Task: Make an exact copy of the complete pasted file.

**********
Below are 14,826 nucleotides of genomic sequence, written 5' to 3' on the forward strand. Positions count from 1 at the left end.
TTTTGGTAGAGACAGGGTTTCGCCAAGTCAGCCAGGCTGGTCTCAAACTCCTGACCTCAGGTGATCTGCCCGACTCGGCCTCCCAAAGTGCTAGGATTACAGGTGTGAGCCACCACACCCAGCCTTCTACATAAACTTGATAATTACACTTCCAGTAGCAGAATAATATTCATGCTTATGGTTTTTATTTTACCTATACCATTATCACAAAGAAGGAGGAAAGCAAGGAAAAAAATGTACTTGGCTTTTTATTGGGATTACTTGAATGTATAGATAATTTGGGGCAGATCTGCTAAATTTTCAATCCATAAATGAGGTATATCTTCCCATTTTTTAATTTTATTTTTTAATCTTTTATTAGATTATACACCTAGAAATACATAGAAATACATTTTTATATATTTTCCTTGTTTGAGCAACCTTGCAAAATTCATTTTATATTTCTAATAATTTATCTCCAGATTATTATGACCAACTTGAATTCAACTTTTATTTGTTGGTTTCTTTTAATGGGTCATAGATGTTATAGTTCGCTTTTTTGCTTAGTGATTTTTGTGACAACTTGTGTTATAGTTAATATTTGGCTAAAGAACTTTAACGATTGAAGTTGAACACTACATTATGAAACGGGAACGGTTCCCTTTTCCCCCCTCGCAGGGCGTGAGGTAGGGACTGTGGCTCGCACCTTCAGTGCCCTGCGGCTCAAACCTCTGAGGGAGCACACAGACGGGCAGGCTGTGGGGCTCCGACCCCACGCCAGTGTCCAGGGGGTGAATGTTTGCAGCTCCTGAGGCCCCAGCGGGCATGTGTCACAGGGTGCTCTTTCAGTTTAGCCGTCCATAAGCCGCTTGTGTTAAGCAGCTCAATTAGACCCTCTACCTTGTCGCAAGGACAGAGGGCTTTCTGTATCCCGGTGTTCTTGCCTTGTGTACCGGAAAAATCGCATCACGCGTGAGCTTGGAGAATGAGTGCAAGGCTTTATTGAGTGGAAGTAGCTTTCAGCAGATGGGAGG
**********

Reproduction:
Below are 14,826 nucleotides of genomic sequence, written 5' to 3' on the forward strand. Positions count from 1 at the left end.
TTTTGGTAGAGACAGGGTTTCGCCAAGTCAGCCAGGCTGGTCTCAAACTCCTGACCTCAGGTGATCTGCCCGACTCGGCCTCCCAAAGTGCTAGGATTACAGGTGTGAGCCACCACACCCAGCCTTCTACATAAACTTGATAATTACACTTCCAGTAGCAGAATAATATTCATGCTTATGGTTTTTATTTTACCTATACCATTATCACAAAGAAGGAGGAAAGCAAGGAAAAAAATGTACTTGGCTTTTTATTGGGATTACTTGAATGTATAGATAATTTGGGGCAGATCTGCTAAATTTTCAATCCATAAATGAGGTATATCTTCCCATTTTTTAATTTTATTTTTTAATCTTTTATTAGATTATACACCTAGAAATACATAGAAATACATTTTTATATATTTTCCTTGTTTGAGCAACCTTGCAAAATTCATTTTATATTTCTAATAATTTATCTCCAGATTATTATGACCAACTTGAATTCAACTTTTATTTGTTGGTTTCTTTTAATGGGTCATAGATGTTATAGTTCGCTTTTTTGCTTAGTGATTTTTGTGACAACTTGTGTTATAGTTAATATTTGGCTAAAGAACTTTAACGATTGAAGTTGAACACTACATTATGAAACGGGAACGGTTCCCTTTTCCCCCCTCGCAGGGCGTGAGGTAGGGACTGTGGCTCGCACCTTCAGTGCCCTGCGGCTCAAACCTCTGAGGGAGCACACAGACGGGCAGGCTGTGGGGCTCCGACCCCACGCCAGTGTCCAGGGGGTGAATGTTTGCAGCTCCTGAGGCCCCAGCGGGCATGTGTCACAGGGTGCTCTTTCAGTTTAGCCGTCCATAAGCCGCTTGTGTTAAGCAGCTCAATTAGACCCTCTACCTTGTCGCAAGGACAGAGGGCTTTCTGTATCCCGGTGTTCTTGCCTTGTGTACCGGAAAAATCGCATCACGCGTGAGCTTGGAGAATGAGTGCAAGGCTTTATTGAGTGGAAGTAGCTTTCAGCAGATGGGAGG